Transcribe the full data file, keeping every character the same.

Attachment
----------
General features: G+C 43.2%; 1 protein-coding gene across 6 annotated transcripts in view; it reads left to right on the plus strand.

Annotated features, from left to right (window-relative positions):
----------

General features: G+C 43.2%; 1 protein-coding gene across 6 annotated transcripts in view; it reads left to right on the plus strand.

Annotated features, from left to right (window-relative positions):